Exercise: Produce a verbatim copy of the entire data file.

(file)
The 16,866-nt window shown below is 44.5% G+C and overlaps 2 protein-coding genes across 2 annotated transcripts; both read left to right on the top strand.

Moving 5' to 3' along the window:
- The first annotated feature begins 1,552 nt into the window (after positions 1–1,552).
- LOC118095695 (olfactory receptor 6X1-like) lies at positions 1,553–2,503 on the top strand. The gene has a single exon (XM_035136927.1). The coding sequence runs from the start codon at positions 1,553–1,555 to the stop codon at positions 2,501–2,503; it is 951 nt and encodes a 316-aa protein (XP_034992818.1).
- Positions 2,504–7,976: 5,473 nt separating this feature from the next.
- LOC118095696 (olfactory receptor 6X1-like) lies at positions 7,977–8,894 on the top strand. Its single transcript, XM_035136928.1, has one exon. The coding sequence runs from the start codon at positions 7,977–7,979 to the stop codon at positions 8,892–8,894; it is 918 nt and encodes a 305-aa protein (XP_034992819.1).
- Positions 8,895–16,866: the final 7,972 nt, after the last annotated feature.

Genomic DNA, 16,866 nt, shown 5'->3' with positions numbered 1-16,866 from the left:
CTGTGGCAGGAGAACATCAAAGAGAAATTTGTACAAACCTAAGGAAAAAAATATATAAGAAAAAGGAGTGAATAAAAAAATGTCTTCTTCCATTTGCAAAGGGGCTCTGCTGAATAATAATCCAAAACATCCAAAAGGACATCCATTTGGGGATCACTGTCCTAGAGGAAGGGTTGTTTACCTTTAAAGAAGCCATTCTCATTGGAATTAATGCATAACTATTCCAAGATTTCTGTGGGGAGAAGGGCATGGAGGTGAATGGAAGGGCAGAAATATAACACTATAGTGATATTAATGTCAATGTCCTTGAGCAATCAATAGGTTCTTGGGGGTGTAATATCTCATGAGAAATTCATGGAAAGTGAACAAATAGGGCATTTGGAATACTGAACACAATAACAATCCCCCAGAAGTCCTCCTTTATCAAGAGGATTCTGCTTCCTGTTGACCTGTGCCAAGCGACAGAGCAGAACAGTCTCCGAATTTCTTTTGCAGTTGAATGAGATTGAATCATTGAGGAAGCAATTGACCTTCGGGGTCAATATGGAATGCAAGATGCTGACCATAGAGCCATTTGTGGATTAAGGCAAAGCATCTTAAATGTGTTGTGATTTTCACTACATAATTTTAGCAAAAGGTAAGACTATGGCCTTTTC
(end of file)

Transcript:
The 16,866-nt window shown below is 44.5% G+C and overlaps 2 protein-coding genes across 2 annotated transcripts; both read left to right on the top strand.

Moving 5' to 3' along the window:
- The first annotated feature begins 1,552 nt into the window (after positions 1–1,552).
- LOC118095695 (olfactory receptor 6X1-like) lies at positions 1,553–2,503 on the top strand. The gene has a single exon (XM_035136927.1). The coding sequence runs from the start codon at positions 1,553–1,555 to the stop codon at positions 2,501–2,503; it is 951 nt and encodes a 316-aa protein (XP_034992818.1).
- Positions 2,504–7,976: 5,473 nt separating this feature from the next.
- LOC118095696 (olfactory receptor 6X1-like) lies at positions 7,977–8,894 on the top strand. Its single transcript, XM_035136928.1, has one exon. The coding sequence runs from the start codon at positions 7,977–7,979 to the stop codon at positions 8,892–8,894; it is 918 nt and encodes a 305-aa protein (XP_034992819.1).
- Positions 8,895–16,866: the final 7,972 nt, after the last annotated feature.

Genomic DNA, 16,866 nt, shown 5'->3' with positions numbered 1-16,866 from the left:
CTGTGGCAGGAGAACATCAAAGAGAAATTTGTACAAACCTAAGGAAAAAAATATATAAGAAAAAGGAGTGAATAAAAAAATGTCTTCTTCCATTTGCAAAGGGGCTCTGCTGAATAATAATCCAAAACATCCAAAAGGACATCCATTTGGGGATCACTGTCCTAGAGGAAGGGTTGTTTACCTTTAAAGAAGCCATTCTCATTGGAATTAATGCATAACTATTCCAAGATTTCTGTGGGGAGAAGGGCATGGAGGTGAATGGAAGGGCAGAAATATAACACTATAGTGATATTAATGTCAATGTCCTTGAGCAATCAATAGGTTCTTGGGGGTGTAATATCTCATGAGAAATTCATGGAAAGTGAACAAATAGGGCATTTGGAATACTGAACACAATAACAATCCCCCAGAAGTCCTCCTTTATCAAGAGGATTCTGCTTCCTGTTGACCTGTGCCAAGCGACAGAGCAGAACAGTCTCCGAATTTCTTTTGCAGTTGAATGAGATTGAATCATTGAGGAAGCAATTGACCTTCGGGGTCAATATGGAATGCAAGATGCTGACCATAGAGCCATTTGTGGATTAAGGCAAAGCATCTTAAATGTGTTGTGATTTTCACTACATAATTTTAGCAAAAGGTAAGACTATGGCCTTTTC